Posted: Tue 9th Jun 2015
University of Cambridge researchers claim they have debunked popular culture's identikit image that all entrepreneurs are fearless, independent disruptors like Mark Zuckerberg.
In a study supported by Barclays, academics profiled more than 2,000 entrepreneurs and employees in the UK, Germany, Singapore and the US. "‹
While business owners scored higher when measured on the character traits most prevalent in creating companies such as achievement, motivation and the need for autonomy, there were "striking differences" between the entrepreneurs themselves.
The researchers identified two distinct types; one group who were artistic, well-organised, highly competitive and emotionally stable, and the other who were traditional, conservative, disorganised, spontaneous and focused on team-working. "‹
Vesselin Popov from the University of Cambridge said: "These psychometric results debunk the myth of the CEO superhero. Entrepreneurs do differ from employees but as a group, they are still incredibly diverse and often misunderstood.""‹
Barclays' Greg B Davies added: "Entrepreneurs have an important role in supporting economic growth and social progress. Yet they are often incorrectly viewed as one homogeneous group. This study directly challenges that misperception with a much more varied picture of success. Indeed, some of the characteristics we found, such as introspection, actively counter society's popular stereotypes."
The study also focused on three particular groups; females, entrepreneurs aged over 50 and migrant business owners.
Although women were more modest to men when it came to reporting that their business is prospering, female-run businesses enjoyed higher pre-tax profits on average.
They also had stronger entrepreneurial ambitions than their male counterparts with 47% claiming they were very interested in starting another business in the next three years compared to only 18% of men.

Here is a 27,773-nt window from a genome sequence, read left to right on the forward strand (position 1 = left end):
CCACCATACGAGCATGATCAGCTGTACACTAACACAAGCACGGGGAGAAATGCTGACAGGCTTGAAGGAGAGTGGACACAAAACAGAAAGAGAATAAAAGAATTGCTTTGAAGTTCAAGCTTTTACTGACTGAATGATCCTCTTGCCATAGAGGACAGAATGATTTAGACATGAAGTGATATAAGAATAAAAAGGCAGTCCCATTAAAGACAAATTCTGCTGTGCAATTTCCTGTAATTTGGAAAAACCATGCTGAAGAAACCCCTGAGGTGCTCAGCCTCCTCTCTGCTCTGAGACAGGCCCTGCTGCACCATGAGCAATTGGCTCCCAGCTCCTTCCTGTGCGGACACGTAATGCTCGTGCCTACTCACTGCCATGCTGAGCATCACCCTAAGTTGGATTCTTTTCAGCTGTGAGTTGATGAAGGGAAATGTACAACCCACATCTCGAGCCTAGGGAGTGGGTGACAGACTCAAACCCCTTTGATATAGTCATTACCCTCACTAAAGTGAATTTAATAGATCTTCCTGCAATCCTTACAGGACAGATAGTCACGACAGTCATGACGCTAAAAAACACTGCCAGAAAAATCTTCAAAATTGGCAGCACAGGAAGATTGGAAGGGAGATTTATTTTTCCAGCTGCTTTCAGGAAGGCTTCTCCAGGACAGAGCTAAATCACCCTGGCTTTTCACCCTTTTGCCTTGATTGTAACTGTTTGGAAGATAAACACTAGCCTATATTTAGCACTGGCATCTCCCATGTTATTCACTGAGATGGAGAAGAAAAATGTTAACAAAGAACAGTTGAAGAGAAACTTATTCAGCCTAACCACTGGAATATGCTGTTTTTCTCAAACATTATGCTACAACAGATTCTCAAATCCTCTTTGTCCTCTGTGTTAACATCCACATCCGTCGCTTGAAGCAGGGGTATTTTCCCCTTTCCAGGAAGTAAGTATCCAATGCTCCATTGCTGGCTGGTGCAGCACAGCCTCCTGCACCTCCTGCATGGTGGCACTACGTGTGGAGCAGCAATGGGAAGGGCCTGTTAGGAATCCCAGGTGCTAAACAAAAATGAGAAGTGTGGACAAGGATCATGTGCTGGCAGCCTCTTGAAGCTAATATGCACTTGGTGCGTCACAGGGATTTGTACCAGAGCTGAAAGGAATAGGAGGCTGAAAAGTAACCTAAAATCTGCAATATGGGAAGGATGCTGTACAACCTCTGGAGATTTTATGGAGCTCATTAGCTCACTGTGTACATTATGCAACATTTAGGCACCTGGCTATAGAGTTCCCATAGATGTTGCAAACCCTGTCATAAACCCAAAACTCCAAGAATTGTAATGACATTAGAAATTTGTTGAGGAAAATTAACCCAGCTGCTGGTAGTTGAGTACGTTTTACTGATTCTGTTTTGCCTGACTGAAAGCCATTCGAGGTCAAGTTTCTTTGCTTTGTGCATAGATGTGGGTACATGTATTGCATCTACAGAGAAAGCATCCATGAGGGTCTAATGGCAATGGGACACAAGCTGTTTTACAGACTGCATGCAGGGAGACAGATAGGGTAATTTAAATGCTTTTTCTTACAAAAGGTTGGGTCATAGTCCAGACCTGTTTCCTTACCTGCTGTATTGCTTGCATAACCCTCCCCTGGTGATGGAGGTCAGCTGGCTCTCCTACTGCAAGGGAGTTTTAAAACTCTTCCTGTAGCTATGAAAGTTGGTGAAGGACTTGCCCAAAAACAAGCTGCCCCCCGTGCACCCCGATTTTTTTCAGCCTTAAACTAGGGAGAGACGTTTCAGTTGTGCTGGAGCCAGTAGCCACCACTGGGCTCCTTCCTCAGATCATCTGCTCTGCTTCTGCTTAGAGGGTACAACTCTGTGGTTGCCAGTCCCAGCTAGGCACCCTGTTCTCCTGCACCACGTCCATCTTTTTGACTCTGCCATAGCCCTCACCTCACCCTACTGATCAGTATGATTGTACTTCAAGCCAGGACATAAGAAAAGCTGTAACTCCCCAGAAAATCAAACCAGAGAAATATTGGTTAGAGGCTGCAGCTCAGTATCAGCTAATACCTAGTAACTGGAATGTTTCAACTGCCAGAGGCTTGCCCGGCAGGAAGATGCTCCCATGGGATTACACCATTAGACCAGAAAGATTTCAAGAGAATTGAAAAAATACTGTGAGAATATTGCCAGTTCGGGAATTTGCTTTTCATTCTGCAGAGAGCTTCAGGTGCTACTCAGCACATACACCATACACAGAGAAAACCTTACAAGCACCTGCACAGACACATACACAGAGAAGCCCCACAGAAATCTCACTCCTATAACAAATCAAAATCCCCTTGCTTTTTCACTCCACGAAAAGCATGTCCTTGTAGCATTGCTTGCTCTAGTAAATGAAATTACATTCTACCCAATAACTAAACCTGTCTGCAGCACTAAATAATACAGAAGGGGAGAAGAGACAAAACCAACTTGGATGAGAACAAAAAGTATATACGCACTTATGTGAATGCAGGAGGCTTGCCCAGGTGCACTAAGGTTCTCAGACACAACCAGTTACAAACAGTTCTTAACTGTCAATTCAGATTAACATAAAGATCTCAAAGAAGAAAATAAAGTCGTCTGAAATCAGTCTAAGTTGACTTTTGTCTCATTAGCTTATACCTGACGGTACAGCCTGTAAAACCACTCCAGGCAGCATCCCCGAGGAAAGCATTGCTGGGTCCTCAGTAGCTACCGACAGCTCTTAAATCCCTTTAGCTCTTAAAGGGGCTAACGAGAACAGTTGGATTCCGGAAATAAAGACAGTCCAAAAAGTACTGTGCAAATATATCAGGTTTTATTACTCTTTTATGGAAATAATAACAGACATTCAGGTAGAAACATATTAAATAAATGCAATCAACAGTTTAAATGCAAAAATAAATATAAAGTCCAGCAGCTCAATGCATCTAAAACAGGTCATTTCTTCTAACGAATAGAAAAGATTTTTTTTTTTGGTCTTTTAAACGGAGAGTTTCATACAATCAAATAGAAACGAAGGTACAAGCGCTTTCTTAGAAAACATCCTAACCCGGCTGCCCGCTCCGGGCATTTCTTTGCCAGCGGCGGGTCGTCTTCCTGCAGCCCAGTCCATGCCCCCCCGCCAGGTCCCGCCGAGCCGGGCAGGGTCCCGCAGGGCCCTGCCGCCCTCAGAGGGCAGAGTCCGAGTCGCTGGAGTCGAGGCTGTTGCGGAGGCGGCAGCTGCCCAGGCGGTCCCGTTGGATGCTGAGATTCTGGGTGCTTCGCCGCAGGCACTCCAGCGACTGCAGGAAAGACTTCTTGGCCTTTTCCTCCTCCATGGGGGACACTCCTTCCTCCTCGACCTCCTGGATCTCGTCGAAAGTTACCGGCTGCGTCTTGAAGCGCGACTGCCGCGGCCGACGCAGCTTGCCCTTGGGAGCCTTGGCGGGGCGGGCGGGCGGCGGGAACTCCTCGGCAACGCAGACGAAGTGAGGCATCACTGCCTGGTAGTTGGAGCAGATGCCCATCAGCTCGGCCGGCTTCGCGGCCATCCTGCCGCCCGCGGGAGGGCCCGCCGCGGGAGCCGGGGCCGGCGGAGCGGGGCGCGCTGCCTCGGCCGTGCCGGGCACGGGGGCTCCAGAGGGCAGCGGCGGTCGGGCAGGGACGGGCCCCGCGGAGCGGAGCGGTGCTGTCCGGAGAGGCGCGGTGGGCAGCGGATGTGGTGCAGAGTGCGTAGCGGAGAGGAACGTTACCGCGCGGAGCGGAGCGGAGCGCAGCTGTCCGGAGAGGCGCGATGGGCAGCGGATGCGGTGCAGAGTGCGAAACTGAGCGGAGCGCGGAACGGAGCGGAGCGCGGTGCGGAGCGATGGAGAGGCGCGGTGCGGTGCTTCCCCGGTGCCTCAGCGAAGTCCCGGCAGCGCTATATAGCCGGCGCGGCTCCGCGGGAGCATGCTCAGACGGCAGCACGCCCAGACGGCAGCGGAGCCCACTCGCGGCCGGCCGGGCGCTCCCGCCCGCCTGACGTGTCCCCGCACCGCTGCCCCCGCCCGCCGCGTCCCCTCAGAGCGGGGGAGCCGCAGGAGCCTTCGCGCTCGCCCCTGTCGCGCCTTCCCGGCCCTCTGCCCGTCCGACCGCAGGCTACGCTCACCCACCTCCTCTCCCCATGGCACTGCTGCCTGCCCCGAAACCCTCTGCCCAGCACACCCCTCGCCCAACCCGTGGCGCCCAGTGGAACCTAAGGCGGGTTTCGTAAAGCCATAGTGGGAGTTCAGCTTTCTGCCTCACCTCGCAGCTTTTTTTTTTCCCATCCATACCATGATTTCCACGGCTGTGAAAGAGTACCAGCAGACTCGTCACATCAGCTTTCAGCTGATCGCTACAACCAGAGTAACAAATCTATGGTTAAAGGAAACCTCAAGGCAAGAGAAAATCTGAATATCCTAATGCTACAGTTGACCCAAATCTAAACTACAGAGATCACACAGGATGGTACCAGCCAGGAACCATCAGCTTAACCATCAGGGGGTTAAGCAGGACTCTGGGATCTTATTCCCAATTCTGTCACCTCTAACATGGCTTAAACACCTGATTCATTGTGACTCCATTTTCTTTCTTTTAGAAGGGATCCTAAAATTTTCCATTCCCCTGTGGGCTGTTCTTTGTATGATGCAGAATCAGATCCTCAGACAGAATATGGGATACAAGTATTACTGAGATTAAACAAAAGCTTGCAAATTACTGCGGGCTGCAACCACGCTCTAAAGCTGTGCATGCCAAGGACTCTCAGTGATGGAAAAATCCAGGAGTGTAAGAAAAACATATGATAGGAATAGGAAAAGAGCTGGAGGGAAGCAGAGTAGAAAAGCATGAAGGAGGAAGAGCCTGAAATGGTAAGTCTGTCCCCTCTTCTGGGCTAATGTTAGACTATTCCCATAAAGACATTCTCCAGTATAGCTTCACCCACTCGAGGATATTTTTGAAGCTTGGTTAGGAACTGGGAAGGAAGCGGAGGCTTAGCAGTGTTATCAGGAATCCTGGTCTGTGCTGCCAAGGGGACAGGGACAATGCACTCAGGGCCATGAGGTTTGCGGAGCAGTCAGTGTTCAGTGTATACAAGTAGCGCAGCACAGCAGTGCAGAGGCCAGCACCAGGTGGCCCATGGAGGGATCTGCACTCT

The females in the study were also shown to be striving for business expansion and preferring to re-invest profits than take equity investment. Male entrepreneurs on the other hand were more likely to take risks to achieve fast growth and a quick exit.
Senior entrepreneurs viewed 'freedom to make decisions' as the main incentive for starting a business, with 70% citing this reason compared to just over half of those aged under 50. Older business owners exhibited the same propensity for risk, innovation, initiative, self-efficacy and autonomy as younger entrepreneurs, but were more motivated by the prospect of personal success.
When it came to migrants running businesses the university said they had a similar psychological profile to native entrepreneurs but tended to be more conservative with a lesser need for personal autonomy.
They were also more likely to believe in luck or fate, and act spontaneously as a result, while they perceived income and financial stability as more significant barriers to business creation than nationals.
Jay Patel, migrant entrepreneur and founder of start-up networking business Intros.at, said: "For many foreign entrepreneurs, starting a business is about taking control of their own destiny, which can bring a bigger fear of failure too.
"But as a migrant, you're also more likely to be more spontaneous because it often requires that kind of mind-set to relocate to a new country in the first place."